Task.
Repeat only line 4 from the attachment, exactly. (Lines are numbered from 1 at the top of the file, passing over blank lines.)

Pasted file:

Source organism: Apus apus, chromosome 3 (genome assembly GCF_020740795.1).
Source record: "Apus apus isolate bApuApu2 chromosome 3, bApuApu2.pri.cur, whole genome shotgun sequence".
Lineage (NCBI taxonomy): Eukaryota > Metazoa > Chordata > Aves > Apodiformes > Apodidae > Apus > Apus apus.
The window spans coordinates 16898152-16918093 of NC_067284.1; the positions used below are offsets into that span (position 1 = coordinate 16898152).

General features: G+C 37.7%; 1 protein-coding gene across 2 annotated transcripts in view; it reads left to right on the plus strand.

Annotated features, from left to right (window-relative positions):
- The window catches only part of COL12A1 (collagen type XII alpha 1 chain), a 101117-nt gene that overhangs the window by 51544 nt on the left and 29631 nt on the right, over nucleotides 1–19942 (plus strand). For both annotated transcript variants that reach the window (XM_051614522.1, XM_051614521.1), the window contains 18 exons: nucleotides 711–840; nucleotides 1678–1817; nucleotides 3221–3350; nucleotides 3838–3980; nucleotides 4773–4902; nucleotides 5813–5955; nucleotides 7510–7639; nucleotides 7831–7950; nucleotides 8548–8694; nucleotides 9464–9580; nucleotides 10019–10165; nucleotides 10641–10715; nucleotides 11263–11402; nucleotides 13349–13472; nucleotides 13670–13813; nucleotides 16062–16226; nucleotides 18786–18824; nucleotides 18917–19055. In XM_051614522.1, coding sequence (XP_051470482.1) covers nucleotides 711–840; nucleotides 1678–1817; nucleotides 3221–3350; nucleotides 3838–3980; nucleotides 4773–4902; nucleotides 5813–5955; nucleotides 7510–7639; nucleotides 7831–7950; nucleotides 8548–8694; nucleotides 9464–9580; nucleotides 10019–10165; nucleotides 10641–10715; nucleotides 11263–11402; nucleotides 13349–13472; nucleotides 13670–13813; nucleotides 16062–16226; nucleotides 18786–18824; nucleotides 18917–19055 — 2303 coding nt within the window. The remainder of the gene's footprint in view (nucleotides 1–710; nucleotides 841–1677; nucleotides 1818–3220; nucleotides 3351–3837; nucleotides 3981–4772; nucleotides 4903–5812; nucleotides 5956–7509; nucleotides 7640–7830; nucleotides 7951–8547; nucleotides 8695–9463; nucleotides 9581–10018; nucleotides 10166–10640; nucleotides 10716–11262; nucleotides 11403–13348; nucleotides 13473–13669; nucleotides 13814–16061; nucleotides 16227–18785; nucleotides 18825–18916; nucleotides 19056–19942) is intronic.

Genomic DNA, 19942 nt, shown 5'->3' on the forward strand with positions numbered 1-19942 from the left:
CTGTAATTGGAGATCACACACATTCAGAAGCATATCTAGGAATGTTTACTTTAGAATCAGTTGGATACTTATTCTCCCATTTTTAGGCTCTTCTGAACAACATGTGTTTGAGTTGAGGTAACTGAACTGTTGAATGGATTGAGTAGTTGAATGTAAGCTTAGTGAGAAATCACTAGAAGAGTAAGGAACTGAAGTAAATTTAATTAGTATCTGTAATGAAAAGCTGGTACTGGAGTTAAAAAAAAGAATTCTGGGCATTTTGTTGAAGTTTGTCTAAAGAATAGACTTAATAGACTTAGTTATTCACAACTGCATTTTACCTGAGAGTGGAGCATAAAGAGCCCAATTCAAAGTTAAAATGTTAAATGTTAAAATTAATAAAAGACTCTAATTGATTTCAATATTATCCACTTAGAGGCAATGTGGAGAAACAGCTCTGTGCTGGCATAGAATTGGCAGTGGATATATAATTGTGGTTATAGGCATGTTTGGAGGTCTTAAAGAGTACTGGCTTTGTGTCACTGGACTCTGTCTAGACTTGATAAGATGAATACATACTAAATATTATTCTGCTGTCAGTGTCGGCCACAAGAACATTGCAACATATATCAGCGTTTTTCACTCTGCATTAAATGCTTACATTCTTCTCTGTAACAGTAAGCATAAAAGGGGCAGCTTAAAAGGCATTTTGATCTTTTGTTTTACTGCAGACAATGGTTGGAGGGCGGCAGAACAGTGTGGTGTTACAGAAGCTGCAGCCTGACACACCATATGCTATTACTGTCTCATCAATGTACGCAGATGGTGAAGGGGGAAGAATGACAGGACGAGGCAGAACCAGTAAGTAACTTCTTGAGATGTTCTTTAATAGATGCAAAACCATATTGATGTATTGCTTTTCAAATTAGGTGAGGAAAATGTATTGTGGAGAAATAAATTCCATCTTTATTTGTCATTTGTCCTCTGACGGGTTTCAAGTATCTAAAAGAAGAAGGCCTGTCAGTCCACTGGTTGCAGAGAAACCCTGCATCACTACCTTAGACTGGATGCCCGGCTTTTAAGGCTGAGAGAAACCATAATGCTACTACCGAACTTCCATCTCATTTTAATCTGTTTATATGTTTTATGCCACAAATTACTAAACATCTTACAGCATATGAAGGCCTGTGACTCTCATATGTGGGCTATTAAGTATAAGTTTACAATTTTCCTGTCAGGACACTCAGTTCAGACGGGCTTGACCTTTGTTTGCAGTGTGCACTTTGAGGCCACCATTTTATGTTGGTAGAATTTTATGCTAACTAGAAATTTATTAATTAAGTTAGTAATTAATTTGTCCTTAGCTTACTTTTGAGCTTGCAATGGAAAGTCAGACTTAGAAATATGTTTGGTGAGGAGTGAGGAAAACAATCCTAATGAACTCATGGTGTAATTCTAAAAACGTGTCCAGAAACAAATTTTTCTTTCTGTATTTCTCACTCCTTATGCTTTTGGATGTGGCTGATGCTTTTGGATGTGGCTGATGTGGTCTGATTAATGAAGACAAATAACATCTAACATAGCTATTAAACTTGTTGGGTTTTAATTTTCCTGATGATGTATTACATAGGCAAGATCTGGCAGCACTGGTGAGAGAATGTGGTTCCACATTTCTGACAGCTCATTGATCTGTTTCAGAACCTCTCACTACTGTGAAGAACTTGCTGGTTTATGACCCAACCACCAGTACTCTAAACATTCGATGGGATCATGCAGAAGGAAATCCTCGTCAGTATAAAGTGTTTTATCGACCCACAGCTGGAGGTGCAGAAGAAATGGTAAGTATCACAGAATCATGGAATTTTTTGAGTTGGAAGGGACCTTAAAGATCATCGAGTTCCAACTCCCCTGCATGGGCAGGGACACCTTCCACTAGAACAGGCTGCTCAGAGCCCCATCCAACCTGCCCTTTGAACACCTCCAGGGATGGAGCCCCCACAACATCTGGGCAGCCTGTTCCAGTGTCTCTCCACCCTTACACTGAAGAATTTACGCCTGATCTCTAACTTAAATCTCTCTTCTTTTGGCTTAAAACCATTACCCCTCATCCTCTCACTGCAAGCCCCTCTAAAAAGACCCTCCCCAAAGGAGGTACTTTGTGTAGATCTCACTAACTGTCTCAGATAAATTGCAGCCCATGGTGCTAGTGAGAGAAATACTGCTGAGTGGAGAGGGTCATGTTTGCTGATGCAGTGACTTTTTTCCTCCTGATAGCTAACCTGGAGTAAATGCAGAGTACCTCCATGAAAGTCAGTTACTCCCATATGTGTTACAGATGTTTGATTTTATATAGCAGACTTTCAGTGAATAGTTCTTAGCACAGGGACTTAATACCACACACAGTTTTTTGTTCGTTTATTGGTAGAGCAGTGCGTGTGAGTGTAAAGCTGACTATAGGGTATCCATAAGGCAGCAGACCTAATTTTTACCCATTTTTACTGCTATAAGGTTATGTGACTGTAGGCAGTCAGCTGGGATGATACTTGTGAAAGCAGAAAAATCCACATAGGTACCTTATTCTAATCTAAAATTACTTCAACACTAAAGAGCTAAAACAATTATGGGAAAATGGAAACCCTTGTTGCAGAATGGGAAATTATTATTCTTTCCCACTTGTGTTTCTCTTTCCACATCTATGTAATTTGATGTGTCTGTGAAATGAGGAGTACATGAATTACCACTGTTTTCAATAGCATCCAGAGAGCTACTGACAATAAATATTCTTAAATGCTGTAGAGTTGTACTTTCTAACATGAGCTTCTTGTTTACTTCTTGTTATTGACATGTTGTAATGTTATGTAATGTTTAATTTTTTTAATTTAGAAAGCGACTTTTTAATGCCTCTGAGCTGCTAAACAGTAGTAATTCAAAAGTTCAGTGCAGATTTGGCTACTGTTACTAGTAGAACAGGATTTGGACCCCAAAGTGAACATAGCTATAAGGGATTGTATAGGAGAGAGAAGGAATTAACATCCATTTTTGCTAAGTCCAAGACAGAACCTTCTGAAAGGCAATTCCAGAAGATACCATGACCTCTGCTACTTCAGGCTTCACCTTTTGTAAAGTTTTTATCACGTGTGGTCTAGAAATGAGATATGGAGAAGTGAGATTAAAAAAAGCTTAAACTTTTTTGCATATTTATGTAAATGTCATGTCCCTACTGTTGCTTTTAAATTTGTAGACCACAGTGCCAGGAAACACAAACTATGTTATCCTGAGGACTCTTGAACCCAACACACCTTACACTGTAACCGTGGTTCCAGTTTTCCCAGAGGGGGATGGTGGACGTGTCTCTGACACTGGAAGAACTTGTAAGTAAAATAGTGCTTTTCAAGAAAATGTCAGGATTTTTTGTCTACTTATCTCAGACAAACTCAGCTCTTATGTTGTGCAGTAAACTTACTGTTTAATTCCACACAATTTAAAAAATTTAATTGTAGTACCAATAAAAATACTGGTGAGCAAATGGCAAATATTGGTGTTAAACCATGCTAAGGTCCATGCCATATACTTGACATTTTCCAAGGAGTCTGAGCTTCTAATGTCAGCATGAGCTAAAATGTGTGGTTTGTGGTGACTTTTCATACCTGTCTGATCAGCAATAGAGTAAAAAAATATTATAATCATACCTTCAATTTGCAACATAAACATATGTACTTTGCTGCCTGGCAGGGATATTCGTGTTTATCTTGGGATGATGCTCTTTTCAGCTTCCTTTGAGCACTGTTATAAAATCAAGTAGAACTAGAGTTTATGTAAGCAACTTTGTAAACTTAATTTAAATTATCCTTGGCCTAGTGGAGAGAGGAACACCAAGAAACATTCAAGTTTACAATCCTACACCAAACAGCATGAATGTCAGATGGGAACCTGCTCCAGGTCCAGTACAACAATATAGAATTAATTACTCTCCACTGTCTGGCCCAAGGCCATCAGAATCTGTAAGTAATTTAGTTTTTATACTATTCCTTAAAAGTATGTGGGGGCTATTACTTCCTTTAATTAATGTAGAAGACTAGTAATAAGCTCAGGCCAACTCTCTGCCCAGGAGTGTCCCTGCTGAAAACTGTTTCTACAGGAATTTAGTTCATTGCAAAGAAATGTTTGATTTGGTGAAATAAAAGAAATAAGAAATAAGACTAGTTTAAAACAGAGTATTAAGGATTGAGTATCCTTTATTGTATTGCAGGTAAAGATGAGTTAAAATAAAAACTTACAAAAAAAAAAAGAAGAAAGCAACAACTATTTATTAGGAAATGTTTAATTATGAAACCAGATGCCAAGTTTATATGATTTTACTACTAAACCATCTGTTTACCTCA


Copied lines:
The window spans coordinates 16898152-16918093 of NC_067284.1; the positions used below are offsets into that span (position 1 = coordinate 16898152).